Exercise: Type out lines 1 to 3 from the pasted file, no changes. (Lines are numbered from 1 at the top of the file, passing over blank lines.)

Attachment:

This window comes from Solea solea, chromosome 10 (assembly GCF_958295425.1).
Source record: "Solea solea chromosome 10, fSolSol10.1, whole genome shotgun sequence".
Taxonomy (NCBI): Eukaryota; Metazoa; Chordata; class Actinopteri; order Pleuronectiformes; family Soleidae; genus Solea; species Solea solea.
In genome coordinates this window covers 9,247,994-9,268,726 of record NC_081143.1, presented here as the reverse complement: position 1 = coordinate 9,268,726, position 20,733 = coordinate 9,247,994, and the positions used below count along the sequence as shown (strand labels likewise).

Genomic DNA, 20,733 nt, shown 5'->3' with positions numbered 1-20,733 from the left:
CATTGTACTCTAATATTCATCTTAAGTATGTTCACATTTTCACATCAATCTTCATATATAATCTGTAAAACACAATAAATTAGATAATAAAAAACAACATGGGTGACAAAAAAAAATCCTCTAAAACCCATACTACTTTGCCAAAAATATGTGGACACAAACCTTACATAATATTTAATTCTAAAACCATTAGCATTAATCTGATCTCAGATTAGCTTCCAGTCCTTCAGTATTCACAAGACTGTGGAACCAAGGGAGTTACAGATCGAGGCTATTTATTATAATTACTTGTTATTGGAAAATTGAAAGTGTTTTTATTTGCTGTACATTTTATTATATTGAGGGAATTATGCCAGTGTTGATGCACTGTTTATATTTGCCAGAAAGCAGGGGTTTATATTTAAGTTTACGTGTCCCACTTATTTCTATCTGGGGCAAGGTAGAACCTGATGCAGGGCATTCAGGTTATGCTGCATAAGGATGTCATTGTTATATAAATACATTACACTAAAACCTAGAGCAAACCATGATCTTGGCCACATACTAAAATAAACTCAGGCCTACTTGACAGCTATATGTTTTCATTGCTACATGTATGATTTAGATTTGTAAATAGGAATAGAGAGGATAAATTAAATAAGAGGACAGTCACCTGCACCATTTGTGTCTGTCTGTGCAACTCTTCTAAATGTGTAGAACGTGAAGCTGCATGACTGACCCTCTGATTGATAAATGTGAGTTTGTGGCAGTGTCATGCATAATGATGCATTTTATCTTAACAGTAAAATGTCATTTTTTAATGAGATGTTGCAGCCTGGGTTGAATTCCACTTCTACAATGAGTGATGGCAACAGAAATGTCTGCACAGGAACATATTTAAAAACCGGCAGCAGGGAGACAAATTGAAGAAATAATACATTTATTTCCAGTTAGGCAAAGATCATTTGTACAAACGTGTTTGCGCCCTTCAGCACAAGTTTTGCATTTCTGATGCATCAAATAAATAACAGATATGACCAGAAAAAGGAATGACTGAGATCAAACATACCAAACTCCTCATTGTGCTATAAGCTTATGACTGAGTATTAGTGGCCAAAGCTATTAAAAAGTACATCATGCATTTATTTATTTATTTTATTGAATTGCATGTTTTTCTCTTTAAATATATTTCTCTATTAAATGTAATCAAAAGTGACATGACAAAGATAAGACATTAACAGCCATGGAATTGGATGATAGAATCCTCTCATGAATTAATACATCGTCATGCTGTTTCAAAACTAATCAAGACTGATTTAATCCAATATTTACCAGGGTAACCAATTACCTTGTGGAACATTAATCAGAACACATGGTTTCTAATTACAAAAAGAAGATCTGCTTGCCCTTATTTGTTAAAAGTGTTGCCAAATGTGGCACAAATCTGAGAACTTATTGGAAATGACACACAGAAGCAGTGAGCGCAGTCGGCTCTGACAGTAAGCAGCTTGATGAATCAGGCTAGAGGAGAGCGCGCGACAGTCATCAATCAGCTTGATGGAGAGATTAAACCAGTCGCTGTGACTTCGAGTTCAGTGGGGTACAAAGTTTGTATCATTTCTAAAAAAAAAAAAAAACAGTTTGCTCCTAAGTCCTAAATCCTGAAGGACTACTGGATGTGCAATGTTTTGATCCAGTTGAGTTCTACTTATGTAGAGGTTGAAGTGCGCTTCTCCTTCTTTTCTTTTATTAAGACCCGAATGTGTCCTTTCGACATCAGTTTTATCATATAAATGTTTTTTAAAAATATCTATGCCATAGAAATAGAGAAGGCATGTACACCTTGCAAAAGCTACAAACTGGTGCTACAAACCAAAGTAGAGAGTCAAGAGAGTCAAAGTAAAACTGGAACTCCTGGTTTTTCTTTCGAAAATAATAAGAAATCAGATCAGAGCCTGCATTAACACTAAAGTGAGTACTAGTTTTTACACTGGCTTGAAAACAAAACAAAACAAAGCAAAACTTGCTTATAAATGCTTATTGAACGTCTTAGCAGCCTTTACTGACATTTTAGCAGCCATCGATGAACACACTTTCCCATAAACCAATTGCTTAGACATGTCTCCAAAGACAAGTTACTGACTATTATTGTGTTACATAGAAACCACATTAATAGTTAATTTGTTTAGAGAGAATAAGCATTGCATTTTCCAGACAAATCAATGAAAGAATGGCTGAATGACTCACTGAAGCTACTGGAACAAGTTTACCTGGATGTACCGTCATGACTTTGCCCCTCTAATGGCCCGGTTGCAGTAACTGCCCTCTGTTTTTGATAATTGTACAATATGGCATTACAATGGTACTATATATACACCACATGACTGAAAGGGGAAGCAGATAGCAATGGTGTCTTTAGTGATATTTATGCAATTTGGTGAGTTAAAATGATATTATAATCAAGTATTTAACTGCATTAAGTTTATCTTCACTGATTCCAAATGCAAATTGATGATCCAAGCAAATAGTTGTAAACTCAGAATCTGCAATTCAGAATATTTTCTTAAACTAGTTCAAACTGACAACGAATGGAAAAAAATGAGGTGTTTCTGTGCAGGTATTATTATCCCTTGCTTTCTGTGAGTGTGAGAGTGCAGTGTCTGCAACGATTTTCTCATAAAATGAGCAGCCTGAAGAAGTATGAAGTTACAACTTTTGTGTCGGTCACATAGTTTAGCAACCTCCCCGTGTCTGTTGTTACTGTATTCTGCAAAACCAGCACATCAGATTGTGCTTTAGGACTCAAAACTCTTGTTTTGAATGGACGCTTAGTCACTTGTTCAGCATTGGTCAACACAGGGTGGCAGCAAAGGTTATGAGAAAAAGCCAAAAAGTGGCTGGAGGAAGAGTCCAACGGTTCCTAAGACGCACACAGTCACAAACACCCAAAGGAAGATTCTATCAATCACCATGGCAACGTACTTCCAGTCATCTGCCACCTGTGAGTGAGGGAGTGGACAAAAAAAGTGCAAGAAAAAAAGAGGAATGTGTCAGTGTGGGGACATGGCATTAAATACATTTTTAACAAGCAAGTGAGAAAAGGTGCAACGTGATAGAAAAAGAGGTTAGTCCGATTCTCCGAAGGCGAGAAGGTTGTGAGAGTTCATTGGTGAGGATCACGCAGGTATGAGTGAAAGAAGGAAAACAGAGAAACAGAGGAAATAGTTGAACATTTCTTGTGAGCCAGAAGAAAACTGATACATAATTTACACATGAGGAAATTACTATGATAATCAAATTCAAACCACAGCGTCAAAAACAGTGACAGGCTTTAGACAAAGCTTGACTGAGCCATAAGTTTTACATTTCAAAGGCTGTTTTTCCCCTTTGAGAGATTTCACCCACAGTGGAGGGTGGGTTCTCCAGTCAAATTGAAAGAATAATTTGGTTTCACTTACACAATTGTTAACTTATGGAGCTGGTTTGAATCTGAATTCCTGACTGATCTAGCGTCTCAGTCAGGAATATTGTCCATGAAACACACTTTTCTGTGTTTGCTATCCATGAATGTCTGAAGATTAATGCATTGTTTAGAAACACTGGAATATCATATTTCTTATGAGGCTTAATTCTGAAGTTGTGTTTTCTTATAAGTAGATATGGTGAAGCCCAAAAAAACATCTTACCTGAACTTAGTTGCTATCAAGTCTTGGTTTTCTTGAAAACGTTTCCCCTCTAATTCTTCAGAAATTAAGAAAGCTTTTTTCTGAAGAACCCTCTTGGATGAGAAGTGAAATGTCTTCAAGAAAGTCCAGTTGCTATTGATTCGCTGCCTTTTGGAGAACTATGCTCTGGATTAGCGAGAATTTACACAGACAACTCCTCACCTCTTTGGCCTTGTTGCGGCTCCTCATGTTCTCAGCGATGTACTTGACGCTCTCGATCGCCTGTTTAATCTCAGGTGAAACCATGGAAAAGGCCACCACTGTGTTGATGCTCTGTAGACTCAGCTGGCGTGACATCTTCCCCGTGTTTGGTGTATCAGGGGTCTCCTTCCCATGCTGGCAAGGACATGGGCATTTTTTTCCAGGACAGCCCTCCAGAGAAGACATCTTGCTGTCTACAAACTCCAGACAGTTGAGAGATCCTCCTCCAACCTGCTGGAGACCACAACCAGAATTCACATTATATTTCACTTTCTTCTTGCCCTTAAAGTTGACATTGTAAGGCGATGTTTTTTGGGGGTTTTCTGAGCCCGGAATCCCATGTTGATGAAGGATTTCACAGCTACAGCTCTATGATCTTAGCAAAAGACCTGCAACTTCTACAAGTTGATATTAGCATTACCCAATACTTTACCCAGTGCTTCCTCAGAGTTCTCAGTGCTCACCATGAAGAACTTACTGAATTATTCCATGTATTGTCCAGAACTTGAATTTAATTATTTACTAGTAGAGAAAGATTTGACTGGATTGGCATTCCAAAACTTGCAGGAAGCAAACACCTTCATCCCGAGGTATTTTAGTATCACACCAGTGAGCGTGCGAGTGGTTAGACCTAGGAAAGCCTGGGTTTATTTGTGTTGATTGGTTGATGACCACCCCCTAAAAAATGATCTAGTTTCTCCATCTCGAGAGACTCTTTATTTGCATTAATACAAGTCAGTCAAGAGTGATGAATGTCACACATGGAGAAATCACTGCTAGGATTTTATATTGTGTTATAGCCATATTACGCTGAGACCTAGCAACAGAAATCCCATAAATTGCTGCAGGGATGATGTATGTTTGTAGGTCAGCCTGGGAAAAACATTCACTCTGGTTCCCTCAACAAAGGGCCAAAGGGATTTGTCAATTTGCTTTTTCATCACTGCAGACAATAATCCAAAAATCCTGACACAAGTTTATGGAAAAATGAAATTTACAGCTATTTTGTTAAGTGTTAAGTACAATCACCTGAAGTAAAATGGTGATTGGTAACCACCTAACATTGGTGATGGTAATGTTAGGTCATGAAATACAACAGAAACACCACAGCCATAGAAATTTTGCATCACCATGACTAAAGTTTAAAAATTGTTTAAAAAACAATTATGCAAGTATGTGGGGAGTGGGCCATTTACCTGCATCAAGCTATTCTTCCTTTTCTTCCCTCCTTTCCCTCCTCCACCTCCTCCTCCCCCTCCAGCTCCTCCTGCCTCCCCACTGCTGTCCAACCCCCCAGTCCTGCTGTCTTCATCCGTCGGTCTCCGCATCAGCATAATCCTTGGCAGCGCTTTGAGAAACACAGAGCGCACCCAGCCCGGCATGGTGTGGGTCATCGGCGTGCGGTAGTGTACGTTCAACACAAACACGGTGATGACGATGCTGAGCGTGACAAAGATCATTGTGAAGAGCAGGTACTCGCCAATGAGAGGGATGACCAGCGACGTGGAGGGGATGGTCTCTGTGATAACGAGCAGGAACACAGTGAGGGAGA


This window comes from Solea solea, chromosome 10 (assembly GCF_958295425.1).
Source record: "Solea solea chromosome 10, fSolSol10.1, whole genome shotgun sequence".
Taxonomy (NCBI): Eukaryota; Metazoa; Chordata; class Actinopteri; order Pleuronectiformes; family Soleidae; genus Solea; species Solea solea.